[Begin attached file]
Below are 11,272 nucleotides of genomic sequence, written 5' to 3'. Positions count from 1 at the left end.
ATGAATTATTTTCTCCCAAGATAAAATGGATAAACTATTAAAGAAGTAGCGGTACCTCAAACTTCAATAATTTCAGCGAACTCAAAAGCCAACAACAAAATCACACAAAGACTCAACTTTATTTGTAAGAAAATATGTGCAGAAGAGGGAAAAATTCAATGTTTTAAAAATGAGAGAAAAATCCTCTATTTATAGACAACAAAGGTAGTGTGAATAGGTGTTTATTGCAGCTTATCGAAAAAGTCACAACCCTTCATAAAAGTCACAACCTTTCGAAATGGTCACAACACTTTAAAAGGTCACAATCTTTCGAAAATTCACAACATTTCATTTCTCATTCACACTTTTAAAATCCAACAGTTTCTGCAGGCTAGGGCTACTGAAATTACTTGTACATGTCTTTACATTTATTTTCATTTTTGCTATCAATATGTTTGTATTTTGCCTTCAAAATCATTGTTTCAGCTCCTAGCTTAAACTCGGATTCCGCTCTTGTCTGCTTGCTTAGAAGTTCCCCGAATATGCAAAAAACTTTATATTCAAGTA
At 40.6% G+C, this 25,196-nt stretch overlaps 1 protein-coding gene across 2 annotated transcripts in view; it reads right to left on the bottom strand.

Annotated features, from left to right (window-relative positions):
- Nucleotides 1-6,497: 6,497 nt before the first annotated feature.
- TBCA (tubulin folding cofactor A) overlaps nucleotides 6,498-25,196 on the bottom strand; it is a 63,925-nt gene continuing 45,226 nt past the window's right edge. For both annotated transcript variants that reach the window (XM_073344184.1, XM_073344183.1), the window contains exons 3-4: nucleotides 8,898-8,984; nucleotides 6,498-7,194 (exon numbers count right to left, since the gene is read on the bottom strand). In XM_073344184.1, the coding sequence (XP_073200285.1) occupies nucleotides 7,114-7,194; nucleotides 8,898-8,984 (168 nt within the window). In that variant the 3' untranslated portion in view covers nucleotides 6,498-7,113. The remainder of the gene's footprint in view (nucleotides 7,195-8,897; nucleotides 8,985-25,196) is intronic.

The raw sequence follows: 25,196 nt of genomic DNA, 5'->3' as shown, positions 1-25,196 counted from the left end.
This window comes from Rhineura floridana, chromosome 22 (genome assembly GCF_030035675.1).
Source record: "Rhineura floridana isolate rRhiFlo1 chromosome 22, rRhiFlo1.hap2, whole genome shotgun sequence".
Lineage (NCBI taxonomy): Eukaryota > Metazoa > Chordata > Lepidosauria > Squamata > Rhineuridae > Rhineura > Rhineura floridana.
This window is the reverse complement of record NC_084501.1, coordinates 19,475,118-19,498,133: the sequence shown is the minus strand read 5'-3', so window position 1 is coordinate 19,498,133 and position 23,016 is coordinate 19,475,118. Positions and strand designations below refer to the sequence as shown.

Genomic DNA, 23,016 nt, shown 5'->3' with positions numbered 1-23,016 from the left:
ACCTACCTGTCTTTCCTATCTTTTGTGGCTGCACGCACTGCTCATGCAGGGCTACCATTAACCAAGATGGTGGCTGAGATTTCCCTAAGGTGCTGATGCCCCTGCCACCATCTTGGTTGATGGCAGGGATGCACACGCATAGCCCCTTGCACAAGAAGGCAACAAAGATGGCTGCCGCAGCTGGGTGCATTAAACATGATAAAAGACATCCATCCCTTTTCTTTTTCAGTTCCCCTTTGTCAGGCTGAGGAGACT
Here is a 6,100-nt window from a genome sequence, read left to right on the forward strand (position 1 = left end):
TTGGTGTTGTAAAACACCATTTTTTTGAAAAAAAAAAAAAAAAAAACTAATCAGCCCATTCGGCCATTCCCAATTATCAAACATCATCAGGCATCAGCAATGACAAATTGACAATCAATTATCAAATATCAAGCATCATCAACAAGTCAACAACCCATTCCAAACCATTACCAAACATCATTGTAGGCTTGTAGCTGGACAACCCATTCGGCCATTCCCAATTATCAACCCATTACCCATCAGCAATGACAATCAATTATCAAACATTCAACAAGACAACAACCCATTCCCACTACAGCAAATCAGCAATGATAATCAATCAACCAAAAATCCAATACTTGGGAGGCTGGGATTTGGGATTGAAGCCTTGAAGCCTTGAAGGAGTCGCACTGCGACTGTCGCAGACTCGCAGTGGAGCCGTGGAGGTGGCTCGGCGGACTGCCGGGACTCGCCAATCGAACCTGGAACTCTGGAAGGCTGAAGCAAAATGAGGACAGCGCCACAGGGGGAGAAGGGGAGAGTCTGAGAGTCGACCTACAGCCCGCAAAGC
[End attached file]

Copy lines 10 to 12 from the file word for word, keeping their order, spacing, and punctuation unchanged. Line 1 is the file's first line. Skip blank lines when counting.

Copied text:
Lineage (NCBI taxonomy): Eukaryota > Metazoa > Chordata > Lepidosauria > Squamata > Rhineuridae > Rhineura > Rhineura floridana.
This window is the reverse complement of record NC_084501.1, coordinates 19,475,118-19,498,133: the sequence shown is the minus strand read 5'-3', so window position 1 is coordinate 19,498,133 and position 23,016 is coordinate 19,475,118. Positions and strand designations below refer to the sequence as shown.

Genomic DNA, 23,016 nt, shown 5'->3' with positions numbered 1-23,016 from the left: